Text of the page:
Leadership Pragmatists


The reality of business requires us to be pragmatic about leadership. Every organization has to be managed, on behalf of its owners. And yes, it is nice for managers to have some leadership capabilities, but managers shouldn't think they are the only leaders in the organization. In fact, in the best performing businesses many leadership roles are taken up by self-organizing (and non-managing) people throughout the organization. On the other hand, these leaders must acknowledge that self-organization in a business requires a little direction from the owners, which happens by passing authority around through one or more layers of management.

If you understand my point of view, I might call you a leadership pragmatist. You understand that the management hierarchy is a simple necessity, and that the bulk of the work is done through a social network of leaders and followers. The leadership network is superimposed on the management hierarchy. Communication and inspiration flow through the network. Authorization and restriction flow through the hierarchy.

Every organization owned by someone needs both: the network and the hierarchy.

Next week: about Complex Systems Leadership Theory as a scientific view on the duality of an organization as a network and a hierarchy.

(images by ingermaaike2, nevet5, LeeBrimelow)

This article will be part of the book Management 3.0: Leading Agile Developers, Developing Agile Leaders. You can follow its progress here.

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  • YvesHanoulle

    I agree that you might need people to manage your assest, for me the best people to manage the assest, are not the typical manager, but more the management assistants.
    I don´t agree that there are no assest to manage in the open source community. Some of the most succesfull open source projects, do have assest. (Wikipedia is a good example of this)
    I think a lot of shareholders are giving their money to people they follow. (people they think are visionairy) I personally wil never give my monbey to a company that it´s a manager and not a leader. Because I´m giving my money for the long run. I expect more result with a leader.
    I trust a leader to lead. I trust that a leader will lead a team, and when a team does not follow I expect that good leader learn´s from it, and works with the team to find a solution. Not to force people to do the stuff he wants them to do.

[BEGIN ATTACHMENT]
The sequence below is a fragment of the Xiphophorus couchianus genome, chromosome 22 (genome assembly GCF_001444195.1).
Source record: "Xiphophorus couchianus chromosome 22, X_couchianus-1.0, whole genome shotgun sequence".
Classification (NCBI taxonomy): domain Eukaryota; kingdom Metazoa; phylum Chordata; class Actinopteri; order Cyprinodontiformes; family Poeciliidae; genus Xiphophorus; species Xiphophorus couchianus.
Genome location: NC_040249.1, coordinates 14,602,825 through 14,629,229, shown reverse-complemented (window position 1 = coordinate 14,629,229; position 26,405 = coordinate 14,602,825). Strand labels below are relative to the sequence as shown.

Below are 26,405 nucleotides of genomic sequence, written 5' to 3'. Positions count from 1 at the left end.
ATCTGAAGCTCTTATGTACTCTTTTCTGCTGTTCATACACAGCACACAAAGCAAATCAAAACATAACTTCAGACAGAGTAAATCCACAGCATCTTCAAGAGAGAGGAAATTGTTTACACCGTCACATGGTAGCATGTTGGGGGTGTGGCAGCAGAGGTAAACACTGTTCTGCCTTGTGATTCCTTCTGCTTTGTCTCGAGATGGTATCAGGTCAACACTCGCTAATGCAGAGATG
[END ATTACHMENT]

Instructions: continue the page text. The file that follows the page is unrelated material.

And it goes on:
I do this, because I believe that any team is smarter then it’s leader/manager.

  • Jurgen Appelo

    The person you’re giving your money to may lead the people, but he/she will manage the money.
    And I didn’t mean that there are no assets in an open source community. I meant that they are not owned by someone (outside of the group).

  • Joe Marchese

    Thanx for sharing your perspective,Jurgen. One of the reasons discussions about management and leadership are often unproductive is that we seldom have agreement on what those attributes and roles mean. Everyone sees management and leadership through the lens of their own experience and values, and too often we just talk past each other. I agree that leadership is not restricted to those at the top of the pecking order, and indeed, organizations work best when they are inclusive and devolve authority as much as makes sense in their circumstances. For me, management is the architecture that makes organizations works,and functional areas such as IT, finance, sales, service, product management, etc., are services delivered in the architecture. Management is essential, but its framework is not prescritive, though there are excellent management systems to adopt that allow local adaptation of key principles.
    I welcome feedback on this, and other thoughts on the topic:
    Thanx again for perspectives… keep ’em coming.

  • Buddy Casino

    What about family-owned/run businesses? There are no shareholders in this case. This is pretty common in germany.